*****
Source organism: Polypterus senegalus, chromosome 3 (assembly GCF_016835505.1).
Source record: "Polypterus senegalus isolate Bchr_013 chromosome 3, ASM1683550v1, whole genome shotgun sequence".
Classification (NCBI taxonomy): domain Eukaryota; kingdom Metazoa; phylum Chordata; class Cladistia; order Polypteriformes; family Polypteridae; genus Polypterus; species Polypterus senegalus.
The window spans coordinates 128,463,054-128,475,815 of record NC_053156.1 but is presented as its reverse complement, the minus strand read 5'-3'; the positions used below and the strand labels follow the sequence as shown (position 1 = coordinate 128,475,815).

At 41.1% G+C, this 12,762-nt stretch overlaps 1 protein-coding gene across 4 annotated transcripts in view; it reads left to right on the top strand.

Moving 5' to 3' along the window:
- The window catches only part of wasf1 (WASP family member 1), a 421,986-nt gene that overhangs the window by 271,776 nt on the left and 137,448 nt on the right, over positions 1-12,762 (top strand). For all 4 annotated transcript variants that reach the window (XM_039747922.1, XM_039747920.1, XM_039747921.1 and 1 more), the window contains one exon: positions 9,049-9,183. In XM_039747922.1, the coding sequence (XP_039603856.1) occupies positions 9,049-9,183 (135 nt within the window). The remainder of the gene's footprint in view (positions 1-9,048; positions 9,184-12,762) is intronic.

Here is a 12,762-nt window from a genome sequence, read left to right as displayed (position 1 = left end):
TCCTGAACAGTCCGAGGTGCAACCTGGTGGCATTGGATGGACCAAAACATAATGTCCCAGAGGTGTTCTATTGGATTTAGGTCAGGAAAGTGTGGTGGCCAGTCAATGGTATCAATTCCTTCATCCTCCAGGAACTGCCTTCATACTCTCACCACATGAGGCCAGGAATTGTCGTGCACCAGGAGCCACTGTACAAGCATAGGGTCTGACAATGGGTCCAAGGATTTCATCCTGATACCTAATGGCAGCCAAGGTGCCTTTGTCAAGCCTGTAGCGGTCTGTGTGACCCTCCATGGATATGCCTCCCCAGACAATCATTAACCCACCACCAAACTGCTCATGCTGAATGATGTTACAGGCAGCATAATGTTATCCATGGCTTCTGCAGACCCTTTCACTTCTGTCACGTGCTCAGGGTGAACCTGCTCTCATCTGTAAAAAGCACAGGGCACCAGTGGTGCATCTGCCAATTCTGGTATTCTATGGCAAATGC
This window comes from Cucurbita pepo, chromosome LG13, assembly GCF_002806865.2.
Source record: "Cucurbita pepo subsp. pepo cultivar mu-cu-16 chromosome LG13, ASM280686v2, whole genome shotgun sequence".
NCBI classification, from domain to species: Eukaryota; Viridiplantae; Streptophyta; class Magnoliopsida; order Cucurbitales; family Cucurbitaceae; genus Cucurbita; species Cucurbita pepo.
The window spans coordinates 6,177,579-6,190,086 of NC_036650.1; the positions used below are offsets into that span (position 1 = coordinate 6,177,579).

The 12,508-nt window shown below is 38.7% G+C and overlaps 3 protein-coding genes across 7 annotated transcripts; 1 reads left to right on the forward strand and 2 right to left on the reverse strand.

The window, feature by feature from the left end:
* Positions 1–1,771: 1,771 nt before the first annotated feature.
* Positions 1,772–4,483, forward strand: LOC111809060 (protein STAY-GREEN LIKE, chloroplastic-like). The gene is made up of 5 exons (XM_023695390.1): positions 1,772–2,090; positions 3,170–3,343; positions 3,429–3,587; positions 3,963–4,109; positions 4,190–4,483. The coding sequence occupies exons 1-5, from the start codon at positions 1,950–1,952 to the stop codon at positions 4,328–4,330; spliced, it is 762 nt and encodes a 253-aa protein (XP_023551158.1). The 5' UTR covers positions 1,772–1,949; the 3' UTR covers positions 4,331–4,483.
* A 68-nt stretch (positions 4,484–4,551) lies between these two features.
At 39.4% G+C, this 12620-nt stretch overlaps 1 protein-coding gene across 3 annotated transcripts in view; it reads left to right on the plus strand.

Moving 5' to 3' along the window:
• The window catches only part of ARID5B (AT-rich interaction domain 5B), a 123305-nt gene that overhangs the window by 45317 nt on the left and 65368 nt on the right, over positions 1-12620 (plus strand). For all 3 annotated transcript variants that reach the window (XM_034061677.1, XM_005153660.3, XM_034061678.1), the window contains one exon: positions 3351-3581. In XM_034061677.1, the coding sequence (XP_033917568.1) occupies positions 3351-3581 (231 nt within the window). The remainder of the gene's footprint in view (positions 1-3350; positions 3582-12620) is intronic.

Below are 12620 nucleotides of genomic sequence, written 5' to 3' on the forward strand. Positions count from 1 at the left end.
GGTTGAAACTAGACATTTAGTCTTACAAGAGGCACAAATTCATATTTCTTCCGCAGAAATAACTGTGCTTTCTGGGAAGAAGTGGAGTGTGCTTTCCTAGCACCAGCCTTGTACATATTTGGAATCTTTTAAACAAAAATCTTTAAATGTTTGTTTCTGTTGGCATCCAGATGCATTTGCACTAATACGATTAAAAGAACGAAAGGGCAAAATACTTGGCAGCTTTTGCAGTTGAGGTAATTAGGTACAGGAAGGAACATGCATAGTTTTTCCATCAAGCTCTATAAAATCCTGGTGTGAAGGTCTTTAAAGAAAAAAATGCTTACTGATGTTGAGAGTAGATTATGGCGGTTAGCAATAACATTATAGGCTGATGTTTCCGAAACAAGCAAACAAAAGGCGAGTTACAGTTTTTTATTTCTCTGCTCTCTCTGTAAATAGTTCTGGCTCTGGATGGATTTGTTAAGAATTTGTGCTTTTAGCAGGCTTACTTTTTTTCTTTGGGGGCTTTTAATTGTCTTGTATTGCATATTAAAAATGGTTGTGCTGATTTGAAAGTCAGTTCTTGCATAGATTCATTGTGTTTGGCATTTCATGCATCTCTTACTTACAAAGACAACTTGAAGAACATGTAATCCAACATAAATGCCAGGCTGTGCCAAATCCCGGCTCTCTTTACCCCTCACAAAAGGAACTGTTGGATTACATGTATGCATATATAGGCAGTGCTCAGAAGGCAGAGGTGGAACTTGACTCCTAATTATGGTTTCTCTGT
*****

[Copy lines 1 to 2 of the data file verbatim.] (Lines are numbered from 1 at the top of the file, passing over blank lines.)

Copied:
Source organism: Polypterus senegalus, chromosome 3 (assembly GCF_016835505.1).
Source record: "Polypterus senegalus isolate Bchr_013 chromosome 3, ASM1683550v1, whole genome shotgun sequence".